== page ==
February 20, 2018 / 6:46 AM / 6 months ago

South Africa's Ramaphosa to screen officials' lifestyles as he picks government

CAPE TOWN (Reuters) - South Africa’s new President Cyril Ramaphosa, acting on a pledge to fight corruption, said on Tuesday he planned to screen the lifestyles of future government officials as he mulled the make-up of a new cabinet.

President Cyril Ramaphosa delivers his State of the Nation address at Parliament in Cape Town, South Africa, February 16, 2018. REUTERS/Ruvan Boshoff/Pool

Ramaphosa, who was sworn in on Thursday after his scandal-plagued predecessor, Jacob Zuma, reluctantly resigned, told parliament he was working on a new government team and would announce changes at a later date.

It was not clear whether this heralded a purge of Zuma cronies from the cabinet.

Speculation though mounted about whether Finance Minister Malusi Gigaba would keep his job - something of interest for investors eying fresh opportunity with Zuma’s departure - though Gigaba was slated to deliver a key budget speech on Wednesday.

Zuma resigned on orders of the ruling African National Congress (ANC) after nine years in office blighted by corruption, economic mismanagement and disputed appointments which have badly hurt Africa’s most industrialised economy.

As part of his pledge last Friday to “turn the tide of corruption” in public life, Ramaphosa told parliament he would launch “lifestyle audits” of public representatives - background checks on whether officials were living lavishly beyond their normal means.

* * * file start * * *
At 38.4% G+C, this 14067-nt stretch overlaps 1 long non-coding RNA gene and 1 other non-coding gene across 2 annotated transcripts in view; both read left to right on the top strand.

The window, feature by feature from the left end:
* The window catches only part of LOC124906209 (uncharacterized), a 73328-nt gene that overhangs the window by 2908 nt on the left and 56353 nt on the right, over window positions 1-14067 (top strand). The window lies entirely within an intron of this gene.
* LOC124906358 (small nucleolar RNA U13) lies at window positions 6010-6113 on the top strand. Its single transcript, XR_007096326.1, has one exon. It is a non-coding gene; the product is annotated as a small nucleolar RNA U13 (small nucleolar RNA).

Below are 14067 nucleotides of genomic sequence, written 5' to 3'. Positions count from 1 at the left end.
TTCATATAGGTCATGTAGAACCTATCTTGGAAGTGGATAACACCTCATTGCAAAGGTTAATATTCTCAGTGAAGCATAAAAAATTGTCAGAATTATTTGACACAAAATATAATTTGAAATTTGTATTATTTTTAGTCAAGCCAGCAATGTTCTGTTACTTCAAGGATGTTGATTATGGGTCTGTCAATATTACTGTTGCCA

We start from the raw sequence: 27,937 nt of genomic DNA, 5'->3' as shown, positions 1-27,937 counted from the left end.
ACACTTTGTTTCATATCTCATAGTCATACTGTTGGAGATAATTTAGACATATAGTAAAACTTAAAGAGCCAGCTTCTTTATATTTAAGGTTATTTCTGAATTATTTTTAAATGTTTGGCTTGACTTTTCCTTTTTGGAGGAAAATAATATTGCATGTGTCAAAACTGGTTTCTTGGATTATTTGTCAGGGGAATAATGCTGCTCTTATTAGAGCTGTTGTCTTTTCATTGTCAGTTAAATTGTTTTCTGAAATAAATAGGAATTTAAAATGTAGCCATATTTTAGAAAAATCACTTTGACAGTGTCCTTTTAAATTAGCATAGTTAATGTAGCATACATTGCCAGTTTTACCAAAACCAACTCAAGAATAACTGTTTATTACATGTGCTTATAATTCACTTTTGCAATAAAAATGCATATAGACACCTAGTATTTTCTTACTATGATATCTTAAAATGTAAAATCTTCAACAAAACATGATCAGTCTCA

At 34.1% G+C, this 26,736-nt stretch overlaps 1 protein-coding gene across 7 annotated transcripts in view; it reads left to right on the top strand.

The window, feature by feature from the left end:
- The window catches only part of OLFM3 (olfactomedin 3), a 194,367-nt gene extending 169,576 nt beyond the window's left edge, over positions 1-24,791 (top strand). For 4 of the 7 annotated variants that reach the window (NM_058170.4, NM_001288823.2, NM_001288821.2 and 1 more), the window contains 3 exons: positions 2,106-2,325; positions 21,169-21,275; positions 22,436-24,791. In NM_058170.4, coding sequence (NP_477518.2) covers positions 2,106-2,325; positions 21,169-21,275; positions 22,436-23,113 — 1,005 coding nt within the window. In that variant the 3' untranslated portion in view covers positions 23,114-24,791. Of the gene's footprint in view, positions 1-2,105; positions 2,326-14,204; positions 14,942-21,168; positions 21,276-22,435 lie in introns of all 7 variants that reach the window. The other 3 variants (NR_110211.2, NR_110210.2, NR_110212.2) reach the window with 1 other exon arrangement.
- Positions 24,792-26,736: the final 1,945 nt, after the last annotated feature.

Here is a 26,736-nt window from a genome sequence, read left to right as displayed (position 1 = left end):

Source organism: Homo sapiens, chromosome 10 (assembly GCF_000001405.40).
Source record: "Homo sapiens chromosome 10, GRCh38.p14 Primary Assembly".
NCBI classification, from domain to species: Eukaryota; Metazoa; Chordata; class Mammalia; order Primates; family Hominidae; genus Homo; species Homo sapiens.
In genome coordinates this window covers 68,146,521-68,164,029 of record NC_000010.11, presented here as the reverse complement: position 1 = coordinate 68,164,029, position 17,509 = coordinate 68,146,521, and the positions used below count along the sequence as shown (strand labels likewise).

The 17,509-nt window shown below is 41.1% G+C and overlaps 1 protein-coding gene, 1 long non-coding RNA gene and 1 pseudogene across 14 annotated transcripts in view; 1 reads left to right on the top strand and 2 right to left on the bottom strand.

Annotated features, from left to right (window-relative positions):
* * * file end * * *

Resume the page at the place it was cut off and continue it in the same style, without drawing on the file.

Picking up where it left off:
NO LAND “SMASH AND GRAB”

Repeating his message on land, Ramaphosa said he would not allow “smash and grab” moves when undertaking land expropriation without compensation - a policy he has promised to speed up the transfer of land to black people.

Two decades after the end of apartheid, the ANC is under pressure to redress racial disparities in land ownership where whites own most of the land.

“We will handle it with responsibility. We will handle it in a way that will not damage our economy, that is not going to damage agricultural production,” he told parliament, referring to expropriation of land without compensation.

At a separate event in Cape Town, Gigaba declined to comment when asked by reporters about his future.

However, his deputy Sfiso Buthelezi, who sat next to his boss, was adamant Gigaba would deliver the budget on Wednesday.

“There is a budget that is going to be presented tomorrow and it is going to be presented by nobody else but Malusi Gigaba,” Buthelezi said.

Gigaba, speaking before Ramaphosa delivered his maiden state of the nation address on Friday, said he served at the pleasure of the president who had the prerogative to both “appoint and disappoint” ministers.

The finance ministry is expected to spell out “tough decisions” in the budget to plug a revenue gap and narrow the deficit, providing an early look at Ramaphosa’s plans for the troubled economy which faces a 50.8 billion rand revenue gap in 2017/18 fiscal year.

Tax hikes, including higher value added tax (VAT), may be announced to help plug the shortfall, analysts say.

Additional reporting by Tiisetso Motsoeneng in Johannesburg; Writing by James Macharia; Editing by Richard Balmforth

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